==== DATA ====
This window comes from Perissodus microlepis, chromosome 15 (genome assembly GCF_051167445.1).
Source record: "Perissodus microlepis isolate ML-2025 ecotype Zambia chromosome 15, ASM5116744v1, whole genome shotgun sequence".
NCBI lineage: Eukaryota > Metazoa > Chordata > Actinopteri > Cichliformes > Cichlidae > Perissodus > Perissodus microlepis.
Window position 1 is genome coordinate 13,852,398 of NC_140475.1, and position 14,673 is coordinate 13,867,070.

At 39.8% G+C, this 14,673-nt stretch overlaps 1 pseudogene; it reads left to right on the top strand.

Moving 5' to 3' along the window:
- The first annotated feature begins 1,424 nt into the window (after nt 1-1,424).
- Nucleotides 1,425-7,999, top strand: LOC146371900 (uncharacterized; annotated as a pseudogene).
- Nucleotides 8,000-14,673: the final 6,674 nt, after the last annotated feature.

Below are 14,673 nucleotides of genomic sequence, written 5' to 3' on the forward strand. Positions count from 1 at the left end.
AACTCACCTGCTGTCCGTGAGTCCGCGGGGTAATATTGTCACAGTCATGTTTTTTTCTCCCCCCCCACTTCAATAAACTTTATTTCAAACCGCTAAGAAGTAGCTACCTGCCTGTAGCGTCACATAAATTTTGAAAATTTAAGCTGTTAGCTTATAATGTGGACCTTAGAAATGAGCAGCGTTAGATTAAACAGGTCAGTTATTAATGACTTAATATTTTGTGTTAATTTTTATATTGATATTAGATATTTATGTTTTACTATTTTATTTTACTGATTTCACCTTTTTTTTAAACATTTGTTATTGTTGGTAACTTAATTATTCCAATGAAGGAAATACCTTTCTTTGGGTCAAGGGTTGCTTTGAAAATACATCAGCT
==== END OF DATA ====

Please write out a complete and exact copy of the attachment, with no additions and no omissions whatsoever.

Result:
This window comes from Perissodus microlepis, chromosome 15 (genome assembly GCF_051167445.1).
Source record: "Perissodus microlepis isolate ML-2025 ecotype Zambia chromosome 15, ASM5116744v1, whole genome shotgun sequence".
NCBI lineage: Eukaryota > Metazoa > Chordata > Actinopteri > Cichliformes > Cichlidae > Perissodus > Perissodus microlepis.
Window position 1 is genome coordinate 13,852,398 of NC_140475.1, and position 14,673 is coordinate 13,867,070.

At 39.8% G+C, this 14,673-nt stretch overlaps 1 pseudogene; it reads left to right on the top strand.

Moving 5' to 3' along the window:
- The first annotated feature begins 1,424 nt into the window (after nt 1-1,424).
- Nucleotides 1,425-7,999, top strand: LOC146371900 (uncharacterized; annotated as a pseudogene).
- Nucleotides 8,000-14,673: the final 6,674 nt, after the last annotated feature.

Below are 14,673 nucleotides of genomic sequence, written 5' to 3' on the forward strand. Positions count from 1 at the left end.
AACTCACCTGCTGTCCGTGAGTCCGCGGGGTAATATTGTCACAGTCATGTTTTTTTCTCCCCCCCCACTTCAATAAACTTTATTTCAAACCGCTAAGAAGTAGCTACCTGCCTGTAGCGTCACATAAATTTTGAAAATTTAAGCTGTTAGCTTATAATGTGGACCTTAGAAATGAGCAGCGTTAGATTAAACAGGTCAGTTATTAATGACTTAATATTTTGTGTTAATTTTTATATTGATATTAGATATTTATGTTTTACTATTTTATTTTACTGATTTCACCTTTTTTTTAAACATTTGTTATTGTTGGTAACTTAATTATTCCAATGAAGGAAATACCTTTCTTTGGGTCAAGGGTTGCTTTGAAAATACATCAGCT